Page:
If liberal Democrats and especially those further to the left are grumbling louder and louder about Obama they have no one but themselves to blame. Even the most cursory read of his record, as well as a fine comb of his speeches, statements, and interviews, shows that he never claimed bragging rights as the "most liberal Democratic senator." That term was wrongly foisted on him from the start by a political magazine, and latched onto as a hit point by conservatives.
He is what he's always been, namely a pragmatic, centrist, Democrat who when circumstances dictate will conciliate moderates and conservatives on a hot button issue that might cause political trouble. Obama's centrist bent was plainly evident during the campaign when he and Republican rival John McCain sounded more and more like political Siamese Twins on the issues of expansion of stem-cell research, immigration, faith-based social services, expanded government wiretapping, building more nuclear power plants, global warming, fair trade, and the death penalty. The similarity between the two was even more glaring as Obama edged closer to McCain on his plans on health care and taxes and the Iraq War.
These were supposed to be sacrosanct Democratic attack points against McCain.
The bitter truth is that Obama could not have gotten the stamp of approval from top Democrats, broken the cash registers on fund raising, beat down the Clinton Machine, gotten the parade of endorsements from former Reagan and Bush Sr., and even Bush Jr. officials, drawn the raves of virtually every major news outlet if there was even the slightest hint that he would be a toss caution to the wind, liberal crusader.
He has adhered close to the tight dictate of American presidential politics. That is that liberal and moderate Democrats in the early stages of the presidential political game run to the left and move quickly to the center as they sniff the possibility of victory. Republicans do just the opposite. They run to the right and scurry quickly to the center as they get the victory scent.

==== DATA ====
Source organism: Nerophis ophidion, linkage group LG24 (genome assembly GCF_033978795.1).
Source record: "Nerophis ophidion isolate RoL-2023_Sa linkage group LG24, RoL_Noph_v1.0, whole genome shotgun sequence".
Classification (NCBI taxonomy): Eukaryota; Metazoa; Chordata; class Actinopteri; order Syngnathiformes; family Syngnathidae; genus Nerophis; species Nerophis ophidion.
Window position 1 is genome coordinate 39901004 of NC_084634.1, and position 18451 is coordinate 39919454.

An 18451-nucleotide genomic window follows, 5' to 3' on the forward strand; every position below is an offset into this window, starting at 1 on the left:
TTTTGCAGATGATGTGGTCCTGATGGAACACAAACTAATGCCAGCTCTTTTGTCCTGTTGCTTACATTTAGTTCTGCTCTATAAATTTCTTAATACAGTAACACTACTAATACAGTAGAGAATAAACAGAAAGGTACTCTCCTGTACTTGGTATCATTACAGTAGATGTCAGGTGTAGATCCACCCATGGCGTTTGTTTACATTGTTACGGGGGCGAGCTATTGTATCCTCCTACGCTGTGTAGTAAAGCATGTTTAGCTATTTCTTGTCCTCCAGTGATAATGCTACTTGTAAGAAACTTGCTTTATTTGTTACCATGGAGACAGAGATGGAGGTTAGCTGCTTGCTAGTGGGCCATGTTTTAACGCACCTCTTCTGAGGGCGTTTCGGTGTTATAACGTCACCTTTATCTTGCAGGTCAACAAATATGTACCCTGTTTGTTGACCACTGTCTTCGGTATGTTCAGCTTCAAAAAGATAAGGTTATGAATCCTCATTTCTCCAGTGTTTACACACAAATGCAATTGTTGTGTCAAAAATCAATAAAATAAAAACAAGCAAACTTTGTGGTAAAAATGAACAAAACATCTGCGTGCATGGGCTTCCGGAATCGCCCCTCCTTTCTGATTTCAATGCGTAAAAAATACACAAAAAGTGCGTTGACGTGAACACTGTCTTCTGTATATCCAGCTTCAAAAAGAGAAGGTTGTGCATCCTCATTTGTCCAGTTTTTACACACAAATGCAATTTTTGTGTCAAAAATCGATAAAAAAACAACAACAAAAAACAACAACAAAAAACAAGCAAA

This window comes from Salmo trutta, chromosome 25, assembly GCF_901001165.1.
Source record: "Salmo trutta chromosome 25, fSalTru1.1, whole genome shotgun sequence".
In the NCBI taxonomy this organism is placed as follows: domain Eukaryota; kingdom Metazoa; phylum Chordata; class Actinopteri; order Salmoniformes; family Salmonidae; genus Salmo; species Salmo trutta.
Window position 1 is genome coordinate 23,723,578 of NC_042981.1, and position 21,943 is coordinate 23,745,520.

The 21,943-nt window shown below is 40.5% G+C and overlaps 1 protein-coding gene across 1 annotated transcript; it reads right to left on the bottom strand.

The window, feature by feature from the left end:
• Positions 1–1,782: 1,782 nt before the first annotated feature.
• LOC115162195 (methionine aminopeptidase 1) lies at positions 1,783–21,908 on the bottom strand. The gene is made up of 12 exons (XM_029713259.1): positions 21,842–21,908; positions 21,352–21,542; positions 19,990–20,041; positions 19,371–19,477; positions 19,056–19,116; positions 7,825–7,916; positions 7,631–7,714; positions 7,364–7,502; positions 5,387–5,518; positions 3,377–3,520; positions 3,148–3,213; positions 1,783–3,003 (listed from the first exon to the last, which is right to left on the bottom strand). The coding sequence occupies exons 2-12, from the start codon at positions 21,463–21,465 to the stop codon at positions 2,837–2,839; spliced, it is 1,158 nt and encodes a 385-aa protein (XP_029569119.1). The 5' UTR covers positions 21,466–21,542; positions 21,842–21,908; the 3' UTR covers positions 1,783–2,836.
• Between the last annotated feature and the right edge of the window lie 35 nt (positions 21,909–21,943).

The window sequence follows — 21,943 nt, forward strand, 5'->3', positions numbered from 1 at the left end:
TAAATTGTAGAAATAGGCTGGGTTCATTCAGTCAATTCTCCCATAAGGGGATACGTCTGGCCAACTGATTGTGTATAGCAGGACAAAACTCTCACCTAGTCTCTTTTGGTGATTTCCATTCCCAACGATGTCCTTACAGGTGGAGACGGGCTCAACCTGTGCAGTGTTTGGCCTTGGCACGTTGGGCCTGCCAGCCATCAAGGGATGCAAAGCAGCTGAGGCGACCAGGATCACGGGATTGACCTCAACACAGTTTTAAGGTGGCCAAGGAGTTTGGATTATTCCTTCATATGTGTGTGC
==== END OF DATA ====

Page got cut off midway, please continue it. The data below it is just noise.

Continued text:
A big part of the Obama appeal, even mystique, as radically distinct from the political reality of who he is and the interests that he had to represent and conciliate to win, and now govern, was the historic first of being an African-American with a real shot at the White House. The other and probably even greater part of the mystique is the loath of Bush domestic and war policies, and the public's desperation to rid Washington of him.
Hillary Clinton was a Clinton, a consummate party insider, wreaked too heavily of the Beltway establishment, and to boot backed the Iraq war. To liberals she represented everything wrong with the Democratic Party.
McCain, Palin, Fox News, the gaggle of hard right talk radio hosts relentlessly hammered Obama as just another tax and spend, big government, pro-minority tilt Democrat. That put Obama on the defensive with conservatives and centrist independents. The upside was that it also cemented his credentials as a liberal reformer who would move Washington politics from the musty, back room special interest wheel and deal good ole boy politics of the past. Obama said just enough to feed that hope. However, even as he spoke about change, he was careful to keep the door open wide to reshape, massage, and contour policy issues to conform to what was pragmatic, doable and acceptable.
The near textbook examples are the two biggest ticket issues of all, the war and the economy. Despite the public fury over Congress plopping tens of billions into the pockets of bankers and brokerage houses, he vigorously backed the Wall Street bailout without pushing for any of the tough regulatory checks on the bankers that liberals and even some conservatives demanded.
Iraq. He dropped all early campaign talk of a speedy troop withdrawal and said that the war would end when the generals and command staff said it would.
Neither of these pronouncements tag him as play to the gate political backslider. It merely shows that pragmatism in presidential politics is the only real principle that counts when it comes to winning and governing.
By that standard, Obama's load up of Hillary Clinton, and former Bill Clinton intimates, officials, and Bush officials in his top gun staff and cabinet posts makes sense. They are the ones who know the Washington and Wall Street ropes, and will cautiously adhere to the established political, economic and foreign policy game rules.
Obama takes great offense at any talk that he's back flipped on the issues. He pleads for time to make the changes that liberals want to see. That's a fair plea. Though the early signs aren't good that he'll make good on that promise, liberals bet the political bank on him. They have no choice but to wait nervously and see if he will.
Earl Ofari Hutchinson is an author and political analyst. His forthcoming book is How Obama Won (Middle Passage Press January 2009)
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